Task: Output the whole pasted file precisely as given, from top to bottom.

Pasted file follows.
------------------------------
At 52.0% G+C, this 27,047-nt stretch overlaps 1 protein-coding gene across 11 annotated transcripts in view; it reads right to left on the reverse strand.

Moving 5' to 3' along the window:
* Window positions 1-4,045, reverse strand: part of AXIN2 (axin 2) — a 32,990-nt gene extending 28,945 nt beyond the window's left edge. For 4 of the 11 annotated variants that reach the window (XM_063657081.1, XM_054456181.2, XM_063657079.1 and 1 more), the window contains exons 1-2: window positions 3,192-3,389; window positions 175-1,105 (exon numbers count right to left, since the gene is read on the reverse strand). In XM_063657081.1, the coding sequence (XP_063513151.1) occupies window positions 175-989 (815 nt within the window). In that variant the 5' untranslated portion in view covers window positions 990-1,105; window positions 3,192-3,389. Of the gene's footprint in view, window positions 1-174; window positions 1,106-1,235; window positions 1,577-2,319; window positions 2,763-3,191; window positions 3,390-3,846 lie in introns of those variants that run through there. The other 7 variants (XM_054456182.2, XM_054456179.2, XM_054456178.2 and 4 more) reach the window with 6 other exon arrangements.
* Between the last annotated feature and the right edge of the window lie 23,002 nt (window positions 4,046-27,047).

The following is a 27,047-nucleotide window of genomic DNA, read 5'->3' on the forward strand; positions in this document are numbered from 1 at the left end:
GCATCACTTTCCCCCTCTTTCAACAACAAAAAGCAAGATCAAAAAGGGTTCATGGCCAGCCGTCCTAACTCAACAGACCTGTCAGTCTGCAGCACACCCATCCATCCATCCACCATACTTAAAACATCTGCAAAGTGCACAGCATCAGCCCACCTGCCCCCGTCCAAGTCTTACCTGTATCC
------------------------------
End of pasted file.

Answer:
At 52.0% G+C, this 27,047-nt stretch overlaps 1 protein-coding gene across 11 annotated transcripts in view; it reads right to left on the reverse strand.

Moving 5' to 3' along the window:
* Window positions 1-4,045, reverse strand: part of AXIN2 (axin 2) — a 32,990-nt gene extending 28,945 nt beyond the window's left edge. For 4 of the 11 annotated variants that reach the window (XM_063657081.1, XM_054456181.2, XM_063657079.1 and 1 more), the window contains exons 1-2: window positions 3,192-3,389; window positions 175-1,105 (exon numbers count right to left, since the gene is read on the reverse strand). In XM_063657081.1, the coding sequence (XP_063513151.1) occupies window positions 175-989 (815 nt within the window). In that variant the 5' untranslated portion in view covers window positions 990-1,105; window positions 3,192-3,389. Of the gene's footprint in view, window positions 1-174; window positions 1,106-1,235; window positions 1,577-2,319; window positions 2,763-3,191; window positions 3,390-3,846 lie in introns of those variants that run through there. The other 7 variants (XM_054456182.2, XM_054456179.2, XM_054456178.2 and 4 more) reach the window with 6 other exon arrangements.
* Between the last annotated feature and the right edge of the window lie 23,002 nt (window positions 4,046-27,047).

The following is a 27,047-nucleotide window of genomic DNA, read 5'->3' on the forward strand; positions in this document are numbered from 1 at the left end:
GCATCACTTTCCCCCTCTTTCAACAACAAAAAGCAAGATCAAAAAGGGTTCATGGCCAGCCGTCCTAACTCAACAGACCTGTCAGTCTGCAGCACACCCATCCATCCATCCACCATACTTAAAACATCTGCAAAGTGCACAGCATCAGCCCACCTGCCCCCGTCCAAGTCTTACCTGTATCC